Invention of the Year Finalist

Invention of the Year Finalist

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We believe that Atomic Layer Etching has reached a tipping point. This nomination helps attract attention to this area and may be helpful for implementation given the need for atomically precise fabrication/manufacturing.
We believe that Atomic Layer Etching has reached a tipping point. This nomination helps attract attention to this area and may be helpful for implementation given the need for atomically precise fabrication/manufacturing.

Microelectronic chips and devices are typically produced with a chemical etching process. Recently, the increasing complexity of chips and devices has left the current chemical etching process unable to deliver consistent and precise structures at the needed nano scale of resolution. Atomic layer etching, which is the controlled removal of one atomic layer at a time from the surface of a material, continues to lag behind atomic layer deposition in terms of precision of removal. 

Researchers at the Institute for Research in Electronics and Applied Physics (IREAP) Dr. Gottlieb Oehrlein and Dominik Metzler have produced a system for atomic layer etching of silicon dioxide that for the first time measures the time-based variation of the etching rate of SiO₂. This method creates unprecedented etching control of a material, one atomic layer at a time. The applications of this novel and precise system include nano-electronic device manufacturing, impurity removal, surface cleaning, and nano soldering.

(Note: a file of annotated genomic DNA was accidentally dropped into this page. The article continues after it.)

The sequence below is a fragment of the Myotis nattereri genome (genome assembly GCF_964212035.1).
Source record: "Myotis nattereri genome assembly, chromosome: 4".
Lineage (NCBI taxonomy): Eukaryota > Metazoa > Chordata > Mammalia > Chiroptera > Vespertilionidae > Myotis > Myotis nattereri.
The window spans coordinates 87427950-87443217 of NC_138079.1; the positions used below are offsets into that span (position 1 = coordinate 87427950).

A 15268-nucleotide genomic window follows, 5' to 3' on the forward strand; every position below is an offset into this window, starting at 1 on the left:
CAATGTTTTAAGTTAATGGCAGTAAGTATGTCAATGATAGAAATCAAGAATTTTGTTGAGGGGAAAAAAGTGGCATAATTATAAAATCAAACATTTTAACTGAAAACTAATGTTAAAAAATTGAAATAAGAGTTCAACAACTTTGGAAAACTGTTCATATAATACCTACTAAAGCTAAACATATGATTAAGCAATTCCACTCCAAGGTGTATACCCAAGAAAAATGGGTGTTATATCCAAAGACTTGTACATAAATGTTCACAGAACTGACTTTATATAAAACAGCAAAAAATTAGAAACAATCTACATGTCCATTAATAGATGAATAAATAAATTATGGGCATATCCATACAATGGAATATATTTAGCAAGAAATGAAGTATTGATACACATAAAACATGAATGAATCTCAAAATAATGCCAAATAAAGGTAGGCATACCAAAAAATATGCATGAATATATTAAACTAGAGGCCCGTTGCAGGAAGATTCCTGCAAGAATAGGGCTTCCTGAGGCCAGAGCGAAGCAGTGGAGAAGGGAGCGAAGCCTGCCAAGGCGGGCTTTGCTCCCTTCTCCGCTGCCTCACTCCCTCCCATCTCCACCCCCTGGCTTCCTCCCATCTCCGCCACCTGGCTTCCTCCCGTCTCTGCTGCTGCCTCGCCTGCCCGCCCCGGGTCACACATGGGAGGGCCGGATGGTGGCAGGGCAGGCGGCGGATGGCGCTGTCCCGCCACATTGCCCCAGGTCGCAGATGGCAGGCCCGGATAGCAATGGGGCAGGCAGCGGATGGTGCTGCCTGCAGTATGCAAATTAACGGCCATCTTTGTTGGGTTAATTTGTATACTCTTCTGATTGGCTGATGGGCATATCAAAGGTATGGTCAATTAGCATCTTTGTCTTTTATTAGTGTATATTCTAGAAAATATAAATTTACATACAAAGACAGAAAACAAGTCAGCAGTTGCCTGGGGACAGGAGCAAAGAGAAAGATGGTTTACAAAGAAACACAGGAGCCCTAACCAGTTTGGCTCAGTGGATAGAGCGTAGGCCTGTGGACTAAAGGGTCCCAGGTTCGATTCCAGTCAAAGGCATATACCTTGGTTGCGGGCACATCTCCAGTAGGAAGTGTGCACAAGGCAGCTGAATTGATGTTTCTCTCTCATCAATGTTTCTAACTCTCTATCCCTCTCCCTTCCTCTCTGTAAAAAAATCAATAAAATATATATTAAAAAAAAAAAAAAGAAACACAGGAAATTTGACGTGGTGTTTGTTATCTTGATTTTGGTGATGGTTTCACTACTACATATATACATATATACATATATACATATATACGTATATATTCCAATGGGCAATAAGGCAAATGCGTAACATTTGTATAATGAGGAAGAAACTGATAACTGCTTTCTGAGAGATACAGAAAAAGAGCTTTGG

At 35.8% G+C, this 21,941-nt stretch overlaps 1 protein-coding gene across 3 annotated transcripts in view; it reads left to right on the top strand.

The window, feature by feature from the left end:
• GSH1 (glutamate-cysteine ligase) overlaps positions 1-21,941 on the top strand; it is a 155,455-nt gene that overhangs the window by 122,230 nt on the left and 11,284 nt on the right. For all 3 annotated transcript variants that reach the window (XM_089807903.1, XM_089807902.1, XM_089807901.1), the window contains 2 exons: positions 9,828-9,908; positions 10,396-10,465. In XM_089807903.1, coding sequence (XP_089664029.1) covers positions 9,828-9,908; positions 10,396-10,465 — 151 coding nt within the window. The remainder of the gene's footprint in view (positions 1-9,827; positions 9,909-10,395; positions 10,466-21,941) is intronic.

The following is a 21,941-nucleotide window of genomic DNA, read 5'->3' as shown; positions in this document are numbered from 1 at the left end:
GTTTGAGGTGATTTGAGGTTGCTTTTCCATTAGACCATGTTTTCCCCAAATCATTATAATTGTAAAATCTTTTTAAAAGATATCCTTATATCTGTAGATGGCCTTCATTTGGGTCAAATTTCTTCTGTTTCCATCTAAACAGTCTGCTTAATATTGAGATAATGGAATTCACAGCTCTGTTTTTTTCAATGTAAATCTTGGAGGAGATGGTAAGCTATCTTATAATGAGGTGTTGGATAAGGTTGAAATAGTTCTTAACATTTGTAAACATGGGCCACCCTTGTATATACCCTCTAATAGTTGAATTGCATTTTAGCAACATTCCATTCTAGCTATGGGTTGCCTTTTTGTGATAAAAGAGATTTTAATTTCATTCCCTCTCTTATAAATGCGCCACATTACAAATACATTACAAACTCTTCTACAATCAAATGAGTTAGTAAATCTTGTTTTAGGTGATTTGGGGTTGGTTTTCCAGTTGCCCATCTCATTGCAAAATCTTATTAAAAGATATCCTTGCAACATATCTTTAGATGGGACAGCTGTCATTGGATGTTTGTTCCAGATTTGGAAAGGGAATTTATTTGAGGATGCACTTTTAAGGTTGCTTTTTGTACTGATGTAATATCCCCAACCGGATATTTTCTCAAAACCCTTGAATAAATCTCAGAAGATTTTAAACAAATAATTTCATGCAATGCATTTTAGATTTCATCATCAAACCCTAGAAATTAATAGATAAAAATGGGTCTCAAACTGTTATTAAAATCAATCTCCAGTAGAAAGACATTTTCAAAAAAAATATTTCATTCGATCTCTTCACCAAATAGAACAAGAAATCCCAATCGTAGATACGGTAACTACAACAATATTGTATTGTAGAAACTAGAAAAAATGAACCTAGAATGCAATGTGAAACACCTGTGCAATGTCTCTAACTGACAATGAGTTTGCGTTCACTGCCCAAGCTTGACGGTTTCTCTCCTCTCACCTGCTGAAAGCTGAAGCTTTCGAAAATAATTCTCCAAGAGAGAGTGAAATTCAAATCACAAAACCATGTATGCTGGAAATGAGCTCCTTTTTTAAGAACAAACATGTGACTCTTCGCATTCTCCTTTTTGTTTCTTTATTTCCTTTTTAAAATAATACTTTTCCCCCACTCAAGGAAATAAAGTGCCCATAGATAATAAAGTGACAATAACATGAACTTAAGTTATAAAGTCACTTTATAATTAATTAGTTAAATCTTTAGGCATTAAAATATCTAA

Dr. Oehrlein explains that “this invention makes Atomic Layer Etching practical. We have shown that it is possible to achieve Angstrom-level precision in etching by making several important modifications to widely available plasma etching equipment and controlling critical process details.”

Dr. Oehrlein and Dominik were pleasantly surprised about their nomination. “We are delighted and honored by the nomination for the Invention of the Year Award. We believe that Atomic Layer Etching has reached a tipping point. This nomination helps attract attention to this area and may be helpful for implementation given the need for atomically precise fabrication/manufacturing,” Dr. Oehrlein adds.

In 2013, the Office of Technology Commercialization (OTC) received 154 invention disclosures from the university’s renowned faculty. Ten of these inventions were selected as finalists for the Invention of the Year Award, based on their impact on science, society, and market potential. Winners will be announced on April 29, 2014 at the Celebration of Innovation and Partnerships event.

About OTC: The University of Maryland created OTC in 1986 to provide expert guidance, support, and assistance in safeguarding intellectual property, encouraging research, facilitating technological transfer, and promoting collaborative research and development agreements with industrial sponsors. Visit their website for more information.

April 23, 2014


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